There is no such thing as a home in perfect condition. This includes newly-built homes.
The folks at Scott Home Inspection in Colorado have compiled an online list that highlights the most common defects in a newly constructed home. The list includes some pricey items, such as “… improperly installed heating and air conditioning.”
One of the costliest home repairs or replacements is the roof. How costly? A new roof can cost between $10,000 and $15,000 Gregory Kyler, custom builder and licensed general contractor tells Jami Farkas at yahoo.com.
A roof’s average lifespan is 50 years if it’s constructed of “Slate, copper and tile …,” according to Geoff Williams and Teresa Mears at money.usnews.com.
You’ll get about half as many years of life from a roof constructed of fiber cement shingles and 30 years from a shake roof.
Naturally, these life expectancies depend on weather and natural disasters.
So, what happens when you’ve fallen in love with a house, put in an offer and the home inspector raises red flags about the condition of the home’s roof?
Don’t throw in the towel. There are things you can do to save the deal and not be out of pocket for the work that needs to be done.
Renegotiate the price of the home
Your first step is to obtain a bid for the roof work that needs to be done. Ensure that you hire a licensed roofing contractor to supply you with the bid. Check a contractor’s license status by following the instructions at roofonline.com.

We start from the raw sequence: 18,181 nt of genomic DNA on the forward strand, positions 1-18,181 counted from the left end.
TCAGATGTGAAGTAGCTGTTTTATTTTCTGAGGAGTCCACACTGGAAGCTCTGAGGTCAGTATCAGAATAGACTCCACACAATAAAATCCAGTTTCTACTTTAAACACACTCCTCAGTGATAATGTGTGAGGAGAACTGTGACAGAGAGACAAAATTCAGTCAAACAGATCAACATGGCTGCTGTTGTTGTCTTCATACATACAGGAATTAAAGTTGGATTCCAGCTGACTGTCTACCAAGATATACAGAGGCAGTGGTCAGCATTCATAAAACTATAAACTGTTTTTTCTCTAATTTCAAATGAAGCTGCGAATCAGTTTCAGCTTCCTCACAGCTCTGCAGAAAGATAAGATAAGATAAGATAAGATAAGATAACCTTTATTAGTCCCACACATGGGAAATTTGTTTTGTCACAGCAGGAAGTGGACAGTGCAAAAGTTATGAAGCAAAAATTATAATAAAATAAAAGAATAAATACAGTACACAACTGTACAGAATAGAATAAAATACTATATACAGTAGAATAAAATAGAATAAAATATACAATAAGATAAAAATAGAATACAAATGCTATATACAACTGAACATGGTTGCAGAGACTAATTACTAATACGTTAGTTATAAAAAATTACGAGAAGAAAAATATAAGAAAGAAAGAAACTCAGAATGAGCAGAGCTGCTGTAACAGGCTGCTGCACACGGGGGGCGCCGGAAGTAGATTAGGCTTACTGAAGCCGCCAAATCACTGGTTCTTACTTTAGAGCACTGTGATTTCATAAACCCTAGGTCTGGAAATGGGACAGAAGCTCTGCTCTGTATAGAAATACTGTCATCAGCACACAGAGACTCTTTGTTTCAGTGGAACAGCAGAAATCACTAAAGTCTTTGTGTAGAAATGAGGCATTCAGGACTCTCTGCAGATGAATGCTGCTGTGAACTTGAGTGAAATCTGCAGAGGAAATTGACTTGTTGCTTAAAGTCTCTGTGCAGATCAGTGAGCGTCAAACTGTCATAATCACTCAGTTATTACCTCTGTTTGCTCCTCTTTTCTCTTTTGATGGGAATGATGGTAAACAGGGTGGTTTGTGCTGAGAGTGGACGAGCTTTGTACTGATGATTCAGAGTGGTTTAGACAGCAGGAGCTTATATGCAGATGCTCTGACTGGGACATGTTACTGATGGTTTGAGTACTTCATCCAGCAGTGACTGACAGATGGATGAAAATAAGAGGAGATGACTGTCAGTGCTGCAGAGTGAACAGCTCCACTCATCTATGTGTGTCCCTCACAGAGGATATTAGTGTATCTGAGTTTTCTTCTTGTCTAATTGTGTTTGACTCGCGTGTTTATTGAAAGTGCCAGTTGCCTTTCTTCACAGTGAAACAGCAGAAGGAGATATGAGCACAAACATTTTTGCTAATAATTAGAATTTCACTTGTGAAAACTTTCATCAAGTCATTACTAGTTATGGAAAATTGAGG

Deduct the bid price from the amount you offered on the home. Your real estate agent will submit an amended purchase agreement to the seller’s agent. Then, it’s a waiting game.
If the seller agrees to the lower price, celebrate! If not, and you have the money, perhaps the sellers will split the cost.
If you have wiggle room in your loan preapproval amount, consider adding the amount for repairs into your mortgage. This will require increasing your offering price.
It’s a far from ideal scenario, however. Will the home appraise for that amount?
Renegotiate the terms of the contract
If you know that the purchase price reduction request might be a deal breaker for the seller, get together with your agent and pore over the contract terms.
Perhaps the seller will be amenable to paying for the roof repair or replacement before the close of escrow. Another method used is for the seller to place that amount of money in an escrow account so you can use it to pay for the roof work after closing.
The latter may raise issues with the lender, who may want a roof certification before releasing funds for the purchase.
Roof problems listed in the home inspection don’t have to be a deal breaker. Once the sellers are informed about them they will need to disclose them to any buyer that comes along after you and will face the same requests that you are making.
Don’t give up! We will negotiate for you and win you that home.